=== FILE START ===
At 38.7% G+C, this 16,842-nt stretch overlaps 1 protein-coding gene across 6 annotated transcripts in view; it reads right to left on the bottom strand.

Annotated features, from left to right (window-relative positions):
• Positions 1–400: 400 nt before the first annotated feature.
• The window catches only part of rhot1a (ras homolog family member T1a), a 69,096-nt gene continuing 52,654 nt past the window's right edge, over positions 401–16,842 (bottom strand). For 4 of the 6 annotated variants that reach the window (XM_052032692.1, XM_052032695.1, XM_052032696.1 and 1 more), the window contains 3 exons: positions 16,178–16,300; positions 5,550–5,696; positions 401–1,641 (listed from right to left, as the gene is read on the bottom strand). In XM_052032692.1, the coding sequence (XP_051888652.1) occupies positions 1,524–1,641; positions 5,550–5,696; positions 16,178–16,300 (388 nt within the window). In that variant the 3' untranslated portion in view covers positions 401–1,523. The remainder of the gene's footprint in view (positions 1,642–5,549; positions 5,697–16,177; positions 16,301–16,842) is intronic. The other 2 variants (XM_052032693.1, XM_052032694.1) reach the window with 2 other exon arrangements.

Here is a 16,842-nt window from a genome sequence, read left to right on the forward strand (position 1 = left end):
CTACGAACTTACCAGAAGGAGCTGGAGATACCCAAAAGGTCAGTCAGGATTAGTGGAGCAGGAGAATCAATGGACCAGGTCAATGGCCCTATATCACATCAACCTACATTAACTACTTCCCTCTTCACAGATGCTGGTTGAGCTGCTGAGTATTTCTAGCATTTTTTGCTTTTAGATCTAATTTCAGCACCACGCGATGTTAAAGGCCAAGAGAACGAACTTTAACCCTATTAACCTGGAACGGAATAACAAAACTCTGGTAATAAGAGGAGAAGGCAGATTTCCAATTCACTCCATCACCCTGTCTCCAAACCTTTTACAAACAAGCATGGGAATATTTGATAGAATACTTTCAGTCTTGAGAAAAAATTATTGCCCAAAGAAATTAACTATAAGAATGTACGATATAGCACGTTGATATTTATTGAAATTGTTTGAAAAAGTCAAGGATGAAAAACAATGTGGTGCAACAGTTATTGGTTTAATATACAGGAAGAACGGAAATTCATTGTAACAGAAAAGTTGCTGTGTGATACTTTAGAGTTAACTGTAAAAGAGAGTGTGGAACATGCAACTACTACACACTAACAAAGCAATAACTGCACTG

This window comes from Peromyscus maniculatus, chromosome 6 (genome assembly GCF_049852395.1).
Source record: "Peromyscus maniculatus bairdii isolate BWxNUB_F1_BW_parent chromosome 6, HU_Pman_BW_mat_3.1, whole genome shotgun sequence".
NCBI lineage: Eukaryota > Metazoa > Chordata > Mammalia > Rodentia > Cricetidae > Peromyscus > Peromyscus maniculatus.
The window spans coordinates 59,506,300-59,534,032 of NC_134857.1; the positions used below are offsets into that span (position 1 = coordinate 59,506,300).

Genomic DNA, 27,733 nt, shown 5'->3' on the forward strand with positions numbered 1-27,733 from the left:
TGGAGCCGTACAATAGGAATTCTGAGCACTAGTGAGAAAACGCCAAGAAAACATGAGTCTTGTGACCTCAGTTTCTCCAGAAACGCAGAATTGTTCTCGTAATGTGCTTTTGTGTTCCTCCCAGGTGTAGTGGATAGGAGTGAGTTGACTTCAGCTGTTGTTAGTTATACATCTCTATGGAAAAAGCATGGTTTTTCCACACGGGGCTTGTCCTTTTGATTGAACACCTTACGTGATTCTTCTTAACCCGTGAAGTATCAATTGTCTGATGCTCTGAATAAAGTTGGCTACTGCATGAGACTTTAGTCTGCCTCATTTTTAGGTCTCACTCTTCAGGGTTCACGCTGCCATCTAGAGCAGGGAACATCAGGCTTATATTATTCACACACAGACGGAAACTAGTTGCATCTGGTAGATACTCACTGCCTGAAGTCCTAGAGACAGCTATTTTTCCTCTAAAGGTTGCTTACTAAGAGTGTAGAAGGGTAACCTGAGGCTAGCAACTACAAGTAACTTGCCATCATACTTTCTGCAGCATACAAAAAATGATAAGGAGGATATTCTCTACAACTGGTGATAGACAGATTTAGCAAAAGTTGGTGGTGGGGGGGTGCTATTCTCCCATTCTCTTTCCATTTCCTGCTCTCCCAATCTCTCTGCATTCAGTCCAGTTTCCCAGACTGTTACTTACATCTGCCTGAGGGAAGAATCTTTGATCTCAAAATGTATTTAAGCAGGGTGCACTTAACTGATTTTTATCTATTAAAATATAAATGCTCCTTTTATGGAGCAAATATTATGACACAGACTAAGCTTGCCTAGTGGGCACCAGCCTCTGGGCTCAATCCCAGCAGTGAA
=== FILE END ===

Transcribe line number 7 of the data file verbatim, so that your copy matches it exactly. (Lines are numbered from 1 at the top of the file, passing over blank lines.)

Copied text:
This window comes from Peromyscus maniculatus, chromosome 6 (genome assembly GCF_049852395.1).